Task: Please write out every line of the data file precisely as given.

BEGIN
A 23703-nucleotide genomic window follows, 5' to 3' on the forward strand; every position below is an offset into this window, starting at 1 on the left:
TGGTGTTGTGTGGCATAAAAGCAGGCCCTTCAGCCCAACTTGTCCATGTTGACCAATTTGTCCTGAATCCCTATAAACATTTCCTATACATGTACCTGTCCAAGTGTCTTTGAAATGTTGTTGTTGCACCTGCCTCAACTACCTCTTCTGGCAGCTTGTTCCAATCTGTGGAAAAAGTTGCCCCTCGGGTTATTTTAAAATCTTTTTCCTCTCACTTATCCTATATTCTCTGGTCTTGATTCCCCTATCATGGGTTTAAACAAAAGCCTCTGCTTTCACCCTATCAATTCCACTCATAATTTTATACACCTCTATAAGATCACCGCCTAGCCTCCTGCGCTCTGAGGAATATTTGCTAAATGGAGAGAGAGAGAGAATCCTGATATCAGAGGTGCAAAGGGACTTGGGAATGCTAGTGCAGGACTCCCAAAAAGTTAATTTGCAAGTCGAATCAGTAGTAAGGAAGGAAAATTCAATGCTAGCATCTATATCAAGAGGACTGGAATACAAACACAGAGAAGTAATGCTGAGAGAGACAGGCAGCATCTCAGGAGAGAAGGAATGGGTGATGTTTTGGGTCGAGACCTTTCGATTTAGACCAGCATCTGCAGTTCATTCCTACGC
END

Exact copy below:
A 23703-nucleotide genomic window follows, 5' to 3' on the forward strand; every position below is an offset into this window, starting at 1 on the left:
TGGTGTTGTGTGGCATAAAAGCAGGCCCTTCAGCCCAACTTGTCCATGTTGACCAATTTGTCCTGAATCCCTATAAACATTTCCTATACATGTACCTGTCCAAGTGTCTTTGAAATGTTGTTGTTGCACCTGCCTCAACTACCTCTTCTGGCAGCTTGTTCCAATCTGTGGAAAAAGTTGCCCCTCGGGTTATTTTAAAATCTTTTTCCTCTCACTTATCCTATATTCTCTGGTCTTGATTCCCCTATCATGGGTTTAAACAAAAGCCTCTGCTTTCACCCTATCAATTCCACTCATAATTTTATACACCTCTATAAGATCACCGCCTAGCCTCCTGCGCTCTGAGGAATATTTGCTAAATGGAGAGAGAGAGAGAATCCTGATATCAGAGGTGCAAAGGGACTTGGGAATGCTAGTGCAGGACTCCCAAAAAGTTAATTTGCAAGTCGAATCAGTAGTAAGGAAGGAAAATTCAATGCTAGCATCTATATCAAGAGGACTGGAATACAAACACAGAGAAGTAATGCTGAGAGAGACAGGCAGCATCTCAGGAGAGAAGGAATGGGTGATGTTTTGGGTCGAGACCTTTCGATTTAGACCAGCATCTGCAGTTCATTCCTACGC